In many organisations, there is a long-established pattern. Conscientious employees are placed under increasing pressure and experience escalating levels of stress until they become seriously unwell.

In preparation for World Mental Health Day on 10 October 2021, Charlie Thompson reviews what employers can do to limit workplace stress and the legal rights for employees put in unreasonable situations.


The perils of workplace stress

Previously healthy employees can develop conditions such as depression, anxiety disorders, adjustment disorders, chronic fatigue and heart conditions. Careers are cut short, and lives are ruined. Everybody has at least one friend or family member to whom this has happened. The causes can be varied, including work demands, the pressures of seeking a promotion, bullying, and mishandled internal processes such as disciplinary procedures.

In these situations, the employer typically exits the individual on confidential terms, and the pattern is repeated.

Employers and employees have become more knowledgeable about health and wellbeing in recent years. It is generally understood that pressure is normal in any job and that it can bring out the best in employees as well as giving them a sense of job satisfaction. It is also widely recognised that excessive demands can lead to stress, disruption to circadian rhythms, sleeplessness and changes in diet, which can provide fertile ground for illness.


How are employers addressing this?

Accordingly, the health and wellbeing offerings from employers have never been more sophisticated. It is increasingly commonplace for employers to offer things such as confidential helplines, mental health first aiders, wellbeing seminars and access to counselling and fitness providers.

While these are welcome in giving employees strategies to deal with stress or helping them develop resilience, they do not deal with the elephant in the room, which is the cause of the stress in the first place. Indeed, the presence of wellbeing perks can sometimes make an employee who is too busy to use them feel worse.

Also, these perks do not necessarily protect the employer. Employers have a legal duty to take reasonable care of their employees. This includes providing a safe place of work and a safe system of working. In addition, all employment contracts contain a mutual term of trust and confidence. Where an employer is placing unreasonable demands upon an employee, and it is clear there is a risk of harm, free yoga classes are unlikely to show that the employer has done enough to meet its duties.

The pandemic has complicated the situation further. While increased home working, which will surely stay in some format post-pandemic, has been broadly successful, it blurs the distinction between work and home. Working hours can end up being longer, and employees feel under more pressure to respond to emails sent at anti-social hours. Conscientious employees who are more vulnerable to stress and overwork are particularly at risk. Importantly, an employer’s duties to an employee are not lessened if the employee is working from home.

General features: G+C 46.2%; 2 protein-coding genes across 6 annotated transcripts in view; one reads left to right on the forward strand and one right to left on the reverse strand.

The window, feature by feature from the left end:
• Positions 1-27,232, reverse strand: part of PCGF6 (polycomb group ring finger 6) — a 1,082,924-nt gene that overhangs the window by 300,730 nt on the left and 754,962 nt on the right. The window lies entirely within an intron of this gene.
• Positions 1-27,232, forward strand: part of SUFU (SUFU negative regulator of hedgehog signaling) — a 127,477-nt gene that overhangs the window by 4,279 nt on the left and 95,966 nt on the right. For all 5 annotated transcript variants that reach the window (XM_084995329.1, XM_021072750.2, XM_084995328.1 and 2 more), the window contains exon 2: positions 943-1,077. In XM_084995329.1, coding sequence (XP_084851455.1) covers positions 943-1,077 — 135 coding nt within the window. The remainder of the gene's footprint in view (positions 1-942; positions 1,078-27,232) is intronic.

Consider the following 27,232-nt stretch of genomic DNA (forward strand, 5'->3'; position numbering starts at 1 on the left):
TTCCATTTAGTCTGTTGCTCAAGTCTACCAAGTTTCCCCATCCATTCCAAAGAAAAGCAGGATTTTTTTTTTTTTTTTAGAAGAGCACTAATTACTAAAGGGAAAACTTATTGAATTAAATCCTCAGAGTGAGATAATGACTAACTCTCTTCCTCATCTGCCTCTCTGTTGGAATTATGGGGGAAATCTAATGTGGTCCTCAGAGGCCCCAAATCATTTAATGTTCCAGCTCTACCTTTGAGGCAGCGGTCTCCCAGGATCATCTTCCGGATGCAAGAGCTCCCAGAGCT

A claims boom waiting to happen?

The leading authority on workplace stress claims, Hatton v Sutherland (2002), was decided nearly two decades ago. Since then, our attitudes towards work and mental health have changed. So too has the way in which we work. Some of the Hatton principles, such as the rule that no job is inherently susceptible to stress, may be revisited in the coming years. In addition, the point at which an employer is under a duty to take further steps to take care of an employee’s health is likely to be viewed through a 2021 lens.

Whether or not we will see a rise in cases of this nature remains to be seen, but the conditions are all present for a surge. Employees who have serious stress-induced breakdowns at work may have significant claims against their employer. Damages can be sought for both financial and non-financial loss, and where the employee can no longer work at the same level, the claim may be for the loss of career.

Employers should ensure that they have systems and controls in place to monitor and address stress. This means more than the usual suite of policies, risk assessments and wellbeing benefits, although those are a good start. It involves proactive monitoring of activity levels, with a meaningful mechanism to intervene if an employee is working too hard. This inevitably means ensuring that the HR department is sufficiently empowered and that the employer is not overly reliant on the skills of a small number of hard-working individuals. Organisations need to proactively manage their recruitment and talent pipeline accordingly.

In addition, employers should ensure that line managers are equipped to spot issues before they escalate and empowered to address them. In these cases, the principal antagonist is typically a line manager under pressure from the manager above them to deliver.

Employees worried that they are approaching a crisis or already in the middle of one should seek urgent medical and legal advice.



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